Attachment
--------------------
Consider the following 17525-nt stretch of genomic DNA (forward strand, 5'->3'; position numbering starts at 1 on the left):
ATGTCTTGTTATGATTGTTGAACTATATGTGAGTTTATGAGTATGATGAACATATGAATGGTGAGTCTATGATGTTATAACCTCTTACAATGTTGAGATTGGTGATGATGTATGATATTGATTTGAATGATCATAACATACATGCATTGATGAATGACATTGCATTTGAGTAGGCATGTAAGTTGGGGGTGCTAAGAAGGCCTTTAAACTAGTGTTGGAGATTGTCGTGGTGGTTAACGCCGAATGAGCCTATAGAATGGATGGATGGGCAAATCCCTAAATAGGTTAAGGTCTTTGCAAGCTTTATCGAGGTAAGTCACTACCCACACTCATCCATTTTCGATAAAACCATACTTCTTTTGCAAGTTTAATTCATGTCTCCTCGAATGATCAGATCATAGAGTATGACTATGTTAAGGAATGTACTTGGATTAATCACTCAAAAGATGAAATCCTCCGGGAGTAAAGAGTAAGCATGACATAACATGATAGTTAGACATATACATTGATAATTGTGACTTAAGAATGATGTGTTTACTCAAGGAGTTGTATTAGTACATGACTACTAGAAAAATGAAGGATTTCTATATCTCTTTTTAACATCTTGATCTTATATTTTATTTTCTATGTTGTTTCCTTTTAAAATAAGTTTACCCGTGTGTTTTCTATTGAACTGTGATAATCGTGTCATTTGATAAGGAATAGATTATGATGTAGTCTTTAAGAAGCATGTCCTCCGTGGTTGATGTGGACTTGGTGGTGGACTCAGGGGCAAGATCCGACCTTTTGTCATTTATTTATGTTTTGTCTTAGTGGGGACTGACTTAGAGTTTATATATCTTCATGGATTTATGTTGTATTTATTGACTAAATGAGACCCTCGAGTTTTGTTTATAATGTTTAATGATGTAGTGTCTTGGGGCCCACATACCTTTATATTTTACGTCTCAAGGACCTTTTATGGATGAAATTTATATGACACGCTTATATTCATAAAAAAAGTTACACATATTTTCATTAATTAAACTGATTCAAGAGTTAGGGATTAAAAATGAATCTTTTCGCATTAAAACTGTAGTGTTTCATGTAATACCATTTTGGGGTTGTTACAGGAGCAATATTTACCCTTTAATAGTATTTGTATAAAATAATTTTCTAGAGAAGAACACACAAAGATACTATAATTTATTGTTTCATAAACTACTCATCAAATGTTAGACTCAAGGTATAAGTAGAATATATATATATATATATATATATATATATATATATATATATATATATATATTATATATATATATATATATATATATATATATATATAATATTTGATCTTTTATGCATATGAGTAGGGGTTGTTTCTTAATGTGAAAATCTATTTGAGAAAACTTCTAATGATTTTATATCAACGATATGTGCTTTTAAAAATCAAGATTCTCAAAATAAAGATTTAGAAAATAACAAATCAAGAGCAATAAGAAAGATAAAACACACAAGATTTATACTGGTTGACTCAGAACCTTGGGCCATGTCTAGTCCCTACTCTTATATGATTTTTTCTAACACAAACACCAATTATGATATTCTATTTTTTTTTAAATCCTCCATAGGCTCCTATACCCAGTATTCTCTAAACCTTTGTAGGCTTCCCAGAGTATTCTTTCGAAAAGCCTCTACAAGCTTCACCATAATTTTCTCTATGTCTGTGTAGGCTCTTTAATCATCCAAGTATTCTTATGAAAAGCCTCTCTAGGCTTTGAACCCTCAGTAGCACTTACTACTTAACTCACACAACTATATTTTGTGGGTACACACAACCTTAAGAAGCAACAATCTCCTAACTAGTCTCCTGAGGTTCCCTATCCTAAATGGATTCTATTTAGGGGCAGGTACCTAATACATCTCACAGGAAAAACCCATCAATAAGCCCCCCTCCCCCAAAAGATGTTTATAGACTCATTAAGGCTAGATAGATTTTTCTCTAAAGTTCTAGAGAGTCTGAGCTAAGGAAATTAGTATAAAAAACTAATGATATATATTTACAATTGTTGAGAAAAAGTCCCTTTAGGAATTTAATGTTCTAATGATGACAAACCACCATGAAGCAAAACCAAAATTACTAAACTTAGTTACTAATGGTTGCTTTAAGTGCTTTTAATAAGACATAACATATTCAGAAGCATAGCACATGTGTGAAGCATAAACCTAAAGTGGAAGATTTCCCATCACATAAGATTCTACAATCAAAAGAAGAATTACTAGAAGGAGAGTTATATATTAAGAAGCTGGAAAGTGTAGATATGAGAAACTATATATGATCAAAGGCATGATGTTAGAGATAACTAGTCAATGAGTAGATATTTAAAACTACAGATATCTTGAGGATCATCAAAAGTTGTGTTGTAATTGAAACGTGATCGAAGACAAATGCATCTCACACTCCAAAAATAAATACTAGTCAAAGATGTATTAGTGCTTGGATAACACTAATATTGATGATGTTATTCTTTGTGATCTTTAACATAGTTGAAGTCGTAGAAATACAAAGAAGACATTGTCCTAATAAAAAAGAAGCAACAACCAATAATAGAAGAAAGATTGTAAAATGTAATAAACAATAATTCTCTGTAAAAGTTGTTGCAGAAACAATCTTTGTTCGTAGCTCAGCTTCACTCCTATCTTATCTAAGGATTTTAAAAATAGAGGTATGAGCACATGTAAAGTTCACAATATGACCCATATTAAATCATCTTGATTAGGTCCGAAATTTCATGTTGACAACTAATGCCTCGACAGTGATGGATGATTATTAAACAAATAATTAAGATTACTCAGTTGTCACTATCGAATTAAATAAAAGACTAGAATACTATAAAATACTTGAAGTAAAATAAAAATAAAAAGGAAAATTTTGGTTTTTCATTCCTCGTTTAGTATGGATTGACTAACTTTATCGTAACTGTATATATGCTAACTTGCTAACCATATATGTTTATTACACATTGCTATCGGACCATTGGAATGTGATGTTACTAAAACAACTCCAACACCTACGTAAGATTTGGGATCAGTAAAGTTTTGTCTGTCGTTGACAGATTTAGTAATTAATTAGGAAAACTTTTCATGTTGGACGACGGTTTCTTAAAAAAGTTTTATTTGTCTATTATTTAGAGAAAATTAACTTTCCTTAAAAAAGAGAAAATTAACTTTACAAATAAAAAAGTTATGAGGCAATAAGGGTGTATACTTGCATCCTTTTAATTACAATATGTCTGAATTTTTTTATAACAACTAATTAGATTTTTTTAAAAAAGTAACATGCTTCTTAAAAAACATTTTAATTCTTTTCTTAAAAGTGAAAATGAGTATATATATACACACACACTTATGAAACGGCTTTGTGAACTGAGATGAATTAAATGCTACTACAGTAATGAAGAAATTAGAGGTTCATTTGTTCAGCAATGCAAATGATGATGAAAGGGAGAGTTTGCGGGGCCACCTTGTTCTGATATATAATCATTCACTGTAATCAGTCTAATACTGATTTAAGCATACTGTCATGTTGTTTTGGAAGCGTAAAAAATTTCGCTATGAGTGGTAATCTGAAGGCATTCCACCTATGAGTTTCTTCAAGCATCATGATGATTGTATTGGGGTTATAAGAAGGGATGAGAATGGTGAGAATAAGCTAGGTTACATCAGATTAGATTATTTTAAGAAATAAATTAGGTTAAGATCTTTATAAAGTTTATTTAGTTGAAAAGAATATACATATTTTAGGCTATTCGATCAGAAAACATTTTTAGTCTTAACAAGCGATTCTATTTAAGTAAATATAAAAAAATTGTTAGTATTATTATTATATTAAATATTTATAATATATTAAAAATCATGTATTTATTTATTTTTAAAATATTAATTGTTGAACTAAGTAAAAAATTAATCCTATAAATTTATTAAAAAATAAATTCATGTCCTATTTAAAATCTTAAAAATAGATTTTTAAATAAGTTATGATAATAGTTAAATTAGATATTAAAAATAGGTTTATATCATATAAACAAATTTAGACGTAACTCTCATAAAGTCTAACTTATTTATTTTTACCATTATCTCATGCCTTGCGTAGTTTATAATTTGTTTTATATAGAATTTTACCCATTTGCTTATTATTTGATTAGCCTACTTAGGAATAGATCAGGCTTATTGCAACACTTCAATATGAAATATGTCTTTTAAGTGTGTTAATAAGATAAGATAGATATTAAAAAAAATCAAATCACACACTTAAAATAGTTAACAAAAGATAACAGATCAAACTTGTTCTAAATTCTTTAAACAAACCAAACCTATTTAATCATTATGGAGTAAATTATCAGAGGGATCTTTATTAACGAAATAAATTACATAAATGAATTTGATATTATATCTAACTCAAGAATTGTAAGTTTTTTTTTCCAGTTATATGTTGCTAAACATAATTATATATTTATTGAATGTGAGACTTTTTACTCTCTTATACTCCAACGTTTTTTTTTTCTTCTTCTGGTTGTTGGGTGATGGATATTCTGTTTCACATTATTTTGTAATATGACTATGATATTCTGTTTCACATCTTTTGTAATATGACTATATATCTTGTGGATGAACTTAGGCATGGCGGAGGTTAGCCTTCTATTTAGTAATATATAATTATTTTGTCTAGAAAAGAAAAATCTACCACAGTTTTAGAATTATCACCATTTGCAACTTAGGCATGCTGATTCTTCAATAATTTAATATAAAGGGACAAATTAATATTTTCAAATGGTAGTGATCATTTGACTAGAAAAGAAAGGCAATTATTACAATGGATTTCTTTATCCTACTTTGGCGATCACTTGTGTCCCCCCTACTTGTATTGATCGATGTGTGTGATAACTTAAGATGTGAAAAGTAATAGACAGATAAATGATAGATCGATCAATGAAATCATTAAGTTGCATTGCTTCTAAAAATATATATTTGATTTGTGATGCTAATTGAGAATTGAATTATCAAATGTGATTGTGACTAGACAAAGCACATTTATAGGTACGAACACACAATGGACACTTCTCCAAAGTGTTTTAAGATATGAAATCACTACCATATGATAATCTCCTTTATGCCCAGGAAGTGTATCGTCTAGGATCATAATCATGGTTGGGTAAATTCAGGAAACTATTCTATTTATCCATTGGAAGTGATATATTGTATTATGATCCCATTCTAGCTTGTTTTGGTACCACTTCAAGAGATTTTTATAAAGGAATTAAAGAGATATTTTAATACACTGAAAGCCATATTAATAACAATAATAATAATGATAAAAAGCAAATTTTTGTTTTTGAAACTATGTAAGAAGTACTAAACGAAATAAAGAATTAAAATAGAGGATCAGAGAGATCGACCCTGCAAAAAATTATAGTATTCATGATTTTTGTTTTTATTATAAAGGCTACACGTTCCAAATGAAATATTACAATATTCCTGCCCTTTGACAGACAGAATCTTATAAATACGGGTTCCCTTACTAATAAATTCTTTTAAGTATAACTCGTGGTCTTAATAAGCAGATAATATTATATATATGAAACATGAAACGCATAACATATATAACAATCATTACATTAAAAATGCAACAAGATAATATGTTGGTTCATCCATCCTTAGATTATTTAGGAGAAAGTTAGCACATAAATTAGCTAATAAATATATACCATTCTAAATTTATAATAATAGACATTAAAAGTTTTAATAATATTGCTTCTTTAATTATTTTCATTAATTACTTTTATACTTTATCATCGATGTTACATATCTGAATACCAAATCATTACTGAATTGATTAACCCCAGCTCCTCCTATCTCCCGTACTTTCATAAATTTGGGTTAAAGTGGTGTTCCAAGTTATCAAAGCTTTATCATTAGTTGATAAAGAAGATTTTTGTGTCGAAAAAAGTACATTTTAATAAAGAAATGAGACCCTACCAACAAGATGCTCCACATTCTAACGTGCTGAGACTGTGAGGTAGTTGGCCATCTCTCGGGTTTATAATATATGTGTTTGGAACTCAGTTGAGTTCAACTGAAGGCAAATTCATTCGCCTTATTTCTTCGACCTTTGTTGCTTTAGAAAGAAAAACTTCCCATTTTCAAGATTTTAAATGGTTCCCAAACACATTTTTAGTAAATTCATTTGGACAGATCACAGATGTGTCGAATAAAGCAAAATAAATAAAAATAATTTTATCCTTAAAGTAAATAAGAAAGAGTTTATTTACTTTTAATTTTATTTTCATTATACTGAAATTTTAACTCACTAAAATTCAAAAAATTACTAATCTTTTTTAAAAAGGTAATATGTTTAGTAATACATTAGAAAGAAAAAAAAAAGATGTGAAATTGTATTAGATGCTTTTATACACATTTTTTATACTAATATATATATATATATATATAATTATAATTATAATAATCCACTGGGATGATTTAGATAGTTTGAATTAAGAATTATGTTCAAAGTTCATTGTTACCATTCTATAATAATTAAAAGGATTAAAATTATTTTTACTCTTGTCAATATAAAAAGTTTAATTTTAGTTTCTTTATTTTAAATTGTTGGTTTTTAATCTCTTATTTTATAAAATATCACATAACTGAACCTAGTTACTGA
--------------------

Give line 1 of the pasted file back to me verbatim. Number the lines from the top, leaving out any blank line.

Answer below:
Consider the following 17525-nt stretch of genomic DNA (forward strand, 5'->3'; position numbering starts at 1 on the left):